Yelp's exposure to Hotel and restaurant traffic has been limited, as revenues from restaurants category made up only 16% of its local advertising revenue, which reduces competitive forces substantially.

And Yelp’s has been growing the number of paying businesses remarkably with total accounts finishing the quarter at ~45,000 which represents a 63% year-over-year growth. And total free business accounts on Yelp surpassed the 1.1 million mark.

Margin expansion

Yelp’s management has prioritized the company’s mobile and international operations, and deliver more value for its main customer group, local businesses. And for FY2013 the company’s management raised guidance to $216-$218 million, which marks a year-over-year growth of 58%. The raised guidance by the company was probably one of the main reasons for the post-earnings surge in Yelp's share price.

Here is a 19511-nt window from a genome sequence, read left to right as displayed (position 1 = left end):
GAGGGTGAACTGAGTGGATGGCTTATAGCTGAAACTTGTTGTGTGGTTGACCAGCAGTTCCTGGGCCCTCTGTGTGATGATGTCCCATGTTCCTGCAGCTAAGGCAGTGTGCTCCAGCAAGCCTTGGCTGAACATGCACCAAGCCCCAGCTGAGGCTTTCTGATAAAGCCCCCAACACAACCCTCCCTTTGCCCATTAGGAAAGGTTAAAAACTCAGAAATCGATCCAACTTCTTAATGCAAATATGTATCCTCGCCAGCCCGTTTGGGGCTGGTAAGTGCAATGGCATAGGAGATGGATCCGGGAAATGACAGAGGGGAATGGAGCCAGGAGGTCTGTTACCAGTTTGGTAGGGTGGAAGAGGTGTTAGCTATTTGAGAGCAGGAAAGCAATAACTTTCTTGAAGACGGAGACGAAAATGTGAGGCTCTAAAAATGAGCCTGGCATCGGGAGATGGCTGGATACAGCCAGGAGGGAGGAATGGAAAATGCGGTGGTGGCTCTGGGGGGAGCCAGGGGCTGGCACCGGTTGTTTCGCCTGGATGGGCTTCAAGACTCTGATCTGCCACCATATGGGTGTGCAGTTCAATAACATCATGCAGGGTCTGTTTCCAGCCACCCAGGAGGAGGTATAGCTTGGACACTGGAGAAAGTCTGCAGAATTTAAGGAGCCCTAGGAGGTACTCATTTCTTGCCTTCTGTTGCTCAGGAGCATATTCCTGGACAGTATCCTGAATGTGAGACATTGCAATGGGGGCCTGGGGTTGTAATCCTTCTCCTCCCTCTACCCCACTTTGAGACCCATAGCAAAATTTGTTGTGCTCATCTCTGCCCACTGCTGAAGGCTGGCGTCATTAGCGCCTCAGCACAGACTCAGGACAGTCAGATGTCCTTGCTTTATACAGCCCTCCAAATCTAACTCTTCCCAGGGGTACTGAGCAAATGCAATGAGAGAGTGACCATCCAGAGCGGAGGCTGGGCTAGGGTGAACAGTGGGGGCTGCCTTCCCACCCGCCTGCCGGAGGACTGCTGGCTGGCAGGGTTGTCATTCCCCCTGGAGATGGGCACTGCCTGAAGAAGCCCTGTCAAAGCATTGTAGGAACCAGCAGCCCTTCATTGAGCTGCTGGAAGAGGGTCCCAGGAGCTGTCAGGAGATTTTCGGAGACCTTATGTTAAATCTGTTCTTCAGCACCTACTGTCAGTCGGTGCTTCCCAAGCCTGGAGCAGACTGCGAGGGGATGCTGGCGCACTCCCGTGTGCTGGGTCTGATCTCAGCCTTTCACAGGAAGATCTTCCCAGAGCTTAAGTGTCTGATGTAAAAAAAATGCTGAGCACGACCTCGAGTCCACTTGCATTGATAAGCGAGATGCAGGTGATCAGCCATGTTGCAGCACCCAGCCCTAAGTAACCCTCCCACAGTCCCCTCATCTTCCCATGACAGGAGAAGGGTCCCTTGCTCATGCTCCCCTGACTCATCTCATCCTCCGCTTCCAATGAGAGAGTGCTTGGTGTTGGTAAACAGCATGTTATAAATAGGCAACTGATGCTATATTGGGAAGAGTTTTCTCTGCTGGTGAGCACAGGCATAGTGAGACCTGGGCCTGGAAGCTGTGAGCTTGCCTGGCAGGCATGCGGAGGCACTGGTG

The most positive surrounding the company’s results has been around the company’s strong improvement in the bottom line, the company’s losses narrowed down to $4.8 million or ($0.08) per share, which is a solid improvement from its net loss of $9.8 million in Q1F’12. And the company’s EBITDA adjusted for stock compensation improved to $3.2 million for the quarter, which is a move in the right direction as well. And margins should expand even more as the company scales its operations across more regions.

Mobile leading the way